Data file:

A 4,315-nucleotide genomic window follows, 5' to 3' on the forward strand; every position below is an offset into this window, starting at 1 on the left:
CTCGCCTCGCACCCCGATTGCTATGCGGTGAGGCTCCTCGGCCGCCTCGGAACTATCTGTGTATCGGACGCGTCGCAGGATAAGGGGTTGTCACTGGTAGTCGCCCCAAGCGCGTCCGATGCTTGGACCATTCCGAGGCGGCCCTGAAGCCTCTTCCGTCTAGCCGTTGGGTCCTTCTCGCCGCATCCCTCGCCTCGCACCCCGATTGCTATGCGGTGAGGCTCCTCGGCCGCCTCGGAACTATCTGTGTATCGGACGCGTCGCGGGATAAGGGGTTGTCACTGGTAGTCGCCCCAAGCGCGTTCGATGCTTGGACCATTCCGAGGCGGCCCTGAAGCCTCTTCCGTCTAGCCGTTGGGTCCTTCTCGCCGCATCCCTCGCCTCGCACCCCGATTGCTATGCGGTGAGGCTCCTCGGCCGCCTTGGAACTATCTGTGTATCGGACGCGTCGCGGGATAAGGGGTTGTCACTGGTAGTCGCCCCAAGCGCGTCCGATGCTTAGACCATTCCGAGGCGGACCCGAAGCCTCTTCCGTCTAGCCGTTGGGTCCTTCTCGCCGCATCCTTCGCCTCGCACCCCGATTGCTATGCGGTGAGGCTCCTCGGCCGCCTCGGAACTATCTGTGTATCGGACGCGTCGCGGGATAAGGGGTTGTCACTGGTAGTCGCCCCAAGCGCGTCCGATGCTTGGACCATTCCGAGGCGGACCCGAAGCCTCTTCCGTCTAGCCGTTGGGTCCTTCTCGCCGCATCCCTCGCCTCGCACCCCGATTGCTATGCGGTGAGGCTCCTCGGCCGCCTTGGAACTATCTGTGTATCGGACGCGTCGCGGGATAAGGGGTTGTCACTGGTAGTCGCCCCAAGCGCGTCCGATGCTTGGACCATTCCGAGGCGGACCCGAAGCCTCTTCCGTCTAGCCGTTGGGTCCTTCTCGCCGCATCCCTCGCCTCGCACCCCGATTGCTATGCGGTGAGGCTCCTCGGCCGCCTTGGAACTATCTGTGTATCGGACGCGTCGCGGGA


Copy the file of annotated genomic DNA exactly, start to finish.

A 4,315-nucleotide genomic window follows, 5' to 3' on the forward strand; every position below is an offset into this window, starting at 1 on the left:
CTCGCCTCGCACCCCGATTGCTATGCGGTGAGGCTCCTCGGCCGCCTCGGAACTATCTGTGTATCGGACGCGTCGCAGGATAAGGGGTTGTCACTGGTAGTCGCCCCAAGCGCGTCCGATGCTTGGACCATTCCGAGGCGGCCCTGAAGCCTCTTCCGTCTAGCCGTTGGGTCCTTCTCGCCGCATCCCTCGCCTCGCACCCCGATTGCTATGCGGTGAGGCTCCTCGGCCGCCTCGGAACTATCTGTGTATCGGACGCGTCGCGGGATAAGGGGTTGTCACTGGTAGTCGCCCCAAGCGCGTTCGATGCTTGGACCATTCCGAGGCGGCCCTGAAGCCTCTTCCGTCTAGCCGTTGGGTCCTTCTCGCCGCATCCCTCGCCTCGCACCCCGATTGCTATGCGGTGAGGCTCCTCGGCCGCCTTGGAACTATCTGTGTATCGGACGCGTCGCGGGATAAGGGGTTGTCACTGGTAGTCGCCCCAAGCGCGTCCGATGCTTAGACCATTCCGAGGCGGACCCGAAGCCTCTTCCGTCTAGCCGTTGGGTCCTTCTCGCCGCATCCTTCGCCTCGCACCCCGATTGCTATGCGGTGAGGCTCCTCGGCCGCCTCGGAACTATCTGTGTATCGGACGCGTCGCGGGATAAGGGGTTGTCACTGGTAGTCGCCCCAAGCGCGTCCGATGCTTGGACCATTCCGAGGCGGACCCGAAGCCTCTTCCGTCTAGCCGTTGGGTCCTTCTCGCCGCATCCCTCGCCTCGCACCCCGATTGCTATGCGGTGAGGCTCCTCGGCCGCCTTGGAACTATCTGTGTATCGGACGCGTCGCGGGATAAGGGGTTGTCACTGGTAGTCGCCCCAAGCGCGTCCGATGCTTGGACCATTCCGAGGCGGACCCGAAGCCTCTTCCGTCTAGCCGTTGGGTCCTTCTCGCCGCATCCCTCGCCTCGCACCCCGATTGCTATGCGGTGAGGCTCCTCGGCCGCCTTGGAACTATCTGTGTATCGGACGCGTCGCGGGA